“PiS needs an enemy, someone to fight against, someone they can use to raise fear,” said Bartosz Staszewski, an LGBT activist. “Before, it was immigrants. This time it’s LGBT people.”

Staszewski said anti-LGBT declarations by Swidnik and other councils were not legally binding, but nevertheless had a chilling effect.

“How are LGBT people, particularly the young, supposed to feel … when they hear that the regional council or local government are against them?” he said.

Last year, Staszewski organized an “equality” march in the nearby city of Lublin. Participants were hounded by hundreds of aggressive men who were dispersed by riot police firing tear gas.

“A PLACE FOR EVERYONE”

In February, Warsaw mayor Rafal Trzaskowski signed a pro-LGBT declaration that included a promise to launch a school education program along WHO guidelines.

Swidnik councillor Radoslaw Brzozka said his town issued its anti-LGBT statement in response to Warsaw’s declaration, which he said was “against good moral values.”

A survey by CBOS, Poland’s state polling agency, in April suggested that a majority of Poles disapprove of Warsaw’s stance on LGBT rights. Most of those polled said sex education should start at age 10 or later.

But other CBOS polls show that people in Poland are slowly growing more tolerant. In a 2017 survey, 24 percent of respondents said being gay wasn’t normal and shouldn’t be tolerated compared to 41 percent in 2001; and 16 percent said in 2017 that being gay was normal compared to 5 percent in 2001.

Even in Swidnik, not everyone approves of the council’s hard line stance.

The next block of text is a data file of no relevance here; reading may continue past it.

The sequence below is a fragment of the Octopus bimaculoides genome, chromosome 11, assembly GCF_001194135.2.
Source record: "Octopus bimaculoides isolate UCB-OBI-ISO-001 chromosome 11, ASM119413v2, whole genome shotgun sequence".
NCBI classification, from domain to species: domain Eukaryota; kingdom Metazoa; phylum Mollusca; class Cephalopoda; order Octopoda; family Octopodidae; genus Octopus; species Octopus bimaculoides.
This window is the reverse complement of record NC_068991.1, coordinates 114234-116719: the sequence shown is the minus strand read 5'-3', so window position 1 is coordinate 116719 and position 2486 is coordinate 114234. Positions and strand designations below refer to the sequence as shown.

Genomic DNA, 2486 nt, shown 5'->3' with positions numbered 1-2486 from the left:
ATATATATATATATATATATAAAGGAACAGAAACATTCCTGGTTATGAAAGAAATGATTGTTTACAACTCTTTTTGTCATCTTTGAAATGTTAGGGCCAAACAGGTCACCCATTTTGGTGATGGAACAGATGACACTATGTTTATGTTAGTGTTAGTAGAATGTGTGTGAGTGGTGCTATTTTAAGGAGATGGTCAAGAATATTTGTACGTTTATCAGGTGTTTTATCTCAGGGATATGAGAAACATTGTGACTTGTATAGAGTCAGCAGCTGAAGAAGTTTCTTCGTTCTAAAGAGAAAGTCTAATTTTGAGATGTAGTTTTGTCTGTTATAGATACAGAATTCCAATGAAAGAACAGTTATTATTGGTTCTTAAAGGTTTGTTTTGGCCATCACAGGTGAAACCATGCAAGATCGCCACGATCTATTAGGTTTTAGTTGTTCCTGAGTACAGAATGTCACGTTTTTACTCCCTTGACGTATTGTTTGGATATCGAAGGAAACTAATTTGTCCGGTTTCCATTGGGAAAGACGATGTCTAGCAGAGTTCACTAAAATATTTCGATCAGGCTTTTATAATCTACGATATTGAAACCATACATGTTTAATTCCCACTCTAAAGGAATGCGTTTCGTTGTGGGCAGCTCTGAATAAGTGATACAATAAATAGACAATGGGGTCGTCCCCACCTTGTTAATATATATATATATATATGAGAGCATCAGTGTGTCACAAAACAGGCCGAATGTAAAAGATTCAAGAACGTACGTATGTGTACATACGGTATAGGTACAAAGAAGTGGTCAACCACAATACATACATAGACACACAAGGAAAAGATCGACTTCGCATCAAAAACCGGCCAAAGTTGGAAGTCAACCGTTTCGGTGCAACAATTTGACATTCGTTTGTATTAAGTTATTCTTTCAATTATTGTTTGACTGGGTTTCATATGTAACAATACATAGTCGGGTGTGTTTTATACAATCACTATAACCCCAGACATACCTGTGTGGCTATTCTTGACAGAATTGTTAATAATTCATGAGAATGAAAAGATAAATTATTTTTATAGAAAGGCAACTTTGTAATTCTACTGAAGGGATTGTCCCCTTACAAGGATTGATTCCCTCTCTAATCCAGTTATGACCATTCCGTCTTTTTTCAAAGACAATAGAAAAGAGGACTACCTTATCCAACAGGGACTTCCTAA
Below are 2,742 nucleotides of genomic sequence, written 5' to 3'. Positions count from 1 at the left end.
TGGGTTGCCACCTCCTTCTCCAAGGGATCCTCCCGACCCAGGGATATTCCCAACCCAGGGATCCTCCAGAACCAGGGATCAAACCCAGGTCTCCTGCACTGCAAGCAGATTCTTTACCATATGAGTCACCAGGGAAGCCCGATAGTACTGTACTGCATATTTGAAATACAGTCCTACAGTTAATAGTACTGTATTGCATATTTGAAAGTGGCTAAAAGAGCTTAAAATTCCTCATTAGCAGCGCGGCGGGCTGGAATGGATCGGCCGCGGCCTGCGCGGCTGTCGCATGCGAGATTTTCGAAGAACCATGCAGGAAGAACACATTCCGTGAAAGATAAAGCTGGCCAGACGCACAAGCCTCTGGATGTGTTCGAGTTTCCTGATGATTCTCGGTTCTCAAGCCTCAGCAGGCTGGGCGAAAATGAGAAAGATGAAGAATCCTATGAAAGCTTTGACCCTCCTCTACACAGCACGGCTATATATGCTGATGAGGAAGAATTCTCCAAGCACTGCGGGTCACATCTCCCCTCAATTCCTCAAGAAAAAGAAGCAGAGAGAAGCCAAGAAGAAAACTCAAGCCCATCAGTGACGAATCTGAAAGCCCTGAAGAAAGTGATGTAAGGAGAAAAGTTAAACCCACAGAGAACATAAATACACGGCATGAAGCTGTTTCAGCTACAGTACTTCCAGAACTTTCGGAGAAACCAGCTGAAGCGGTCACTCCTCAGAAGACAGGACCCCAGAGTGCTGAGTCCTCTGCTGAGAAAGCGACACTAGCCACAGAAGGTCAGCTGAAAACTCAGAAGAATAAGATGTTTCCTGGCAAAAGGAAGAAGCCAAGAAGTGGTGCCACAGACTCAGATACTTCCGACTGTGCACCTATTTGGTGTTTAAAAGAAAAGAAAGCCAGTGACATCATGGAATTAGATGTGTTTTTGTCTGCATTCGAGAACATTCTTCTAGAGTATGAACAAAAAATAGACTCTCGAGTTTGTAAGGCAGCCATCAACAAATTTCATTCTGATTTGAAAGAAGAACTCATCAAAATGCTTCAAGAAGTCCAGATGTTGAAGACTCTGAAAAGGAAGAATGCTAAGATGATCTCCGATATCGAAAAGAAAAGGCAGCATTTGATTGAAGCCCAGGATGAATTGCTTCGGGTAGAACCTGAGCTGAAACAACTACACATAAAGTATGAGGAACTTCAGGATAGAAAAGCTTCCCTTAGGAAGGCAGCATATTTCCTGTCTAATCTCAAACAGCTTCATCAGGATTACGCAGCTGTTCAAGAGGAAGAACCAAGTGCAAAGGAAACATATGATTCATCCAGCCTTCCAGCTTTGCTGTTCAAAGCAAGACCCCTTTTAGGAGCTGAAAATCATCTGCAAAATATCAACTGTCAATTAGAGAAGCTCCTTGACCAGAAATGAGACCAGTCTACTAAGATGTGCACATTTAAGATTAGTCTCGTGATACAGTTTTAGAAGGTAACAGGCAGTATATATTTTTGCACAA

“There’s no need to introduce such an anti-LGBT resolution,” said Franciszek Mosakowski, 71. “There should be a place for everyone here.”

(Writing by Andrew RC Marshall; Editing by Carmel Crimmins)

Source: OANN

Jonathan Lopez, who according to local media was arrested for participating in a protest against Nicaraguan President Daniel Ortega's government, speaks with a journalist after being released from La Modelo Prison, in Granada
Jonathan Lopez, who according to local media was arrested for participating in a protest against Nicaraguan President Daniel Ortega’s government, speaks with a journalist after being released from La Modelo Prison, in Granada, Nicaragua May 20, 2019.REUTERS/Oswaldo Rivas

May 21, 2019

MANAGUA (Reuters) – The Nicaraguan government said on Monday it had begun the process of freeing another 100 political prisoners after threats from the opposition it could abandon talks aimed at ending a political crisis and push for a general strike.

The government said the release was part of a plan to free almost 300 political prisoners by June 18, and it made its announcement soon after the opposition issued its threats.

“We have issued 100 (release) orders for people (…) detained for committing crimes against public security and public order,” the interior ministry said in a statement.

The government arrested hundreds of people during violent clashes that first erupted in April 2018 when President Daniel Ortega tried to cut welfare benefits.